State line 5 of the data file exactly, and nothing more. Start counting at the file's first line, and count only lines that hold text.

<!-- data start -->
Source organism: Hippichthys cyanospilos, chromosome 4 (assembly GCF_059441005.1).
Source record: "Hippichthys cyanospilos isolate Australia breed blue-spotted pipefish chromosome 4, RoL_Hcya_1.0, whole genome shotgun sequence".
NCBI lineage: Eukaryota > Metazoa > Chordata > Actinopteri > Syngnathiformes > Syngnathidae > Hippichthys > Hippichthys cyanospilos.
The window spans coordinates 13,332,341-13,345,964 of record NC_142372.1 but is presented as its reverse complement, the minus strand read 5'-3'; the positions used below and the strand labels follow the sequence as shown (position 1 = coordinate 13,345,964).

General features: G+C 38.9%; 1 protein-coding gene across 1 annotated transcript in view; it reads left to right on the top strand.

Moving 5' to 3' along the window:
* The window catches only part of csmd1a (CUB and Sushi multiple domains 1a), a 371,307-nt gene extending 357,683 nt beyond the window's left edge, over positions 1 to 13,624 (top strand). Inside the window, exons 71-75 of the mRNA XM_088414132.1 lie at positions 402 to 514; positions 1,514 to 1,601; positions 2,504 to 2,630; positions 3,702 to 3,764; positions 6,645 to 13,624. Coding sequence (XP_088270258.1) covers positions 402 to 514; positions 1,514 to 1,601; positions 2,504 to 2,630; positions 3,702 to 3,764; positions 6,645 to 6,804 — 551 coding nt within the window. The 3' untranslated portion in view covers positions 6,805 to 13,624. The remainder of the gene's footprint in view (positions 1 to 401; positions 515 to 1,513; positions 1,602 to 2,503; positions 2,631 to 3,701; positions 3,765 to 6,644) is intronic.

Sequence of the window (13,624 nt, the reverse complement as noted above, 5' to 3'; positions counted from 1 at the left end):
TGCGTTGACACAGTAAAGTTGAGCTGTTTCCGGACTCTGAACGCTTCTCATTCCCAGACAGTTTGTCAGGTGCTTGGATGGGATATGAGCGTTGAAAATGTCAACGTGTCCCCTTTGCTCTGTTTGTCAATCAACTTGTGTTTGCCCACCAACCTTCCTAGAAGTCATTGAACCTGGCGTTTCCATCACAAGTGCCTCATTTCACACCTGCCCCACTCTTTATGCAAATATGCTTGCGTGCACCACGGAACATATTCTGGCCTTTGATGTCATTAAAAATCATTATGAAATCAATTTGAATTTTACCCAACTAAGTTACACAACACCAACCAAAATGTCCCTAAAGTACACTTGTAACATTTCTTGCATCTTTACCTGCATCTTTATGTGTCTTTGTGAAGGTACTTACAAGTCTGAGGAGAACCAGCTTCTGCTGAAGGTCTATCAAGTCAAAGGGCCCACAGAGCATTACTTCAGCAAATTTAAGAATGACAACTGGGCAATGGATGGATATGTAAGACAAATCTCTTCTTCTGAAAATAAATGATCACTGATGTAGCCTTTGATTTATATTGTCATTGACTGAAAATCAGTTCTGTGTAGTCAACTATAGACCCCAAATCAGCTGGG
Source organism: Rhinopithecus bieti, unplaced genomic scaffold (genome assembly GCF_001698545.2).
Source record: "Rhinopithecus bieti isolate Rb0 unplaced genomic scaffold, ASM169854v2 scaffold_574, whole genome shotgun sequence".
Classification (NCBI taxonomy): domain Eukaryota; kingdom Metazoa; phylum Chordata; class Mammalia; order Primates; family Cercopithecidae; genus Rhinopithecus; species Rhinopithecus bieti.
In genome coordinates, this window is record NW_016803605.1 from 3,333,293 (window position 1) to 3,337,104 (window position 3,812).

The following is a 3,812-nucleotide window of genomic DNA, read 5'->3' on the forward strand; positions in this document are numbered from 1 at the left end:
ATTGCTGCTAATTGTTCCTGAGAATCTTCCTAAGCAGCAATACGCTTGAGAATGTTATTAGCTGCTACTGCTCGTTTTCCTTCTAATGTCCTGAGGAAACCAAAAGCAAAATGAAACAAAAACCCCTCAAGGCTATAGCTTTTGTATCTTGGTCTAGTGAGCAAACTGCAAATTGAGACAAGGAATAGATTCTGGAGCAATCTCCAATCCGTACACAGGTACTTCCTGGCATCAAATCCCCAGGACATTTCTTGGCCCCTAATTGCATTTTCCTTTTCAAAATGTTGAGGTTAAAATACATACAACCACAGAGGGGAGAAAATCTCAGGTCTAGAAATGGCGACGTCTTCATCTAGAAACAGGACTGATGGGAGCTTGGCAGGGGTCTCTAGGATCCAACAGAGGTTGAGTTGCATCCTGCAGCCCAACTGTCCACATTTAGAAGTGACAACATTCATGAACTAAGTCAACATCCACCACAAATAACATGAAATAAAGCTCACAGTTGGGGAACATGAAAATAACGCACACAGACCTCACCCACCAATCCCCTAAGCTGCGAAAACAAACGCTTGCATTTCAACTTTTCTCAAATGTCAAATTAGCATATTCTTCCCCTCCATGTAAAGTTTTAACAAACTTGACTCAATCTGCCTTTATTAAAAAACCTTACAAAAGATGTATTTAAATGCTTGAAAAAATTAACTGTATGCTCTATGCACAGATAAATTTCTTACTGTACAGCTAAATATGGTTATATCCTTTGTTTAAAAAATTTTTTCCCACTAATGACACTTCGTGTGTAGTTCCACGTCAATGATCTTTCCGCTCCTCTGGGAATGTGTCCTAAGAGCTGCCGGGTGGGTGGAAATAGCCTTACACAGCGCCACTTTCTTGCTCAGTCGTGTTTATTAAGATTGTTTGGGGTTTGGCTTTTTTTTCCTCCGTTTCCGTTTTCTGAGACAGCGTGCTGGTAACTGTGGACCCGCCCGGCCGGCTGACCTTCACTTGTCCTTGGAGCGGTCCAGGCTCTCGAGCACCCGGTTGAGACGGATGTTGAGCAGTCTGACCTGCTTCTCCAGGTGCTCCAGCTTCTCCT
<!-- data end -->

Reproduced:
General features: G+C 38.9%; 1 protein-coding gene across 1 annotated transcript in view; it reads left to right on the top strand.